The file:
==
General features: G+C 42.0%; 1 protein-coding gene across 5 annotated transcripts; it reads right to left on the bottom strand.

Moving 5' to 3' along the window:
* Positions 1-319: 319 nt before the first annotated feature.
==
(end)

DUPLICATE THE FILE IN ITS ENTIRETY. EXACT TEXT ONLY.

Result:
General features: G+C 42.0%; 1 protein-coding gene across 5 annotated transcripts; it reads right to left on the bottom strand.

Moving 5' to 3' along the window:
* Positions 1-319: 319 nt before the first annotated feature.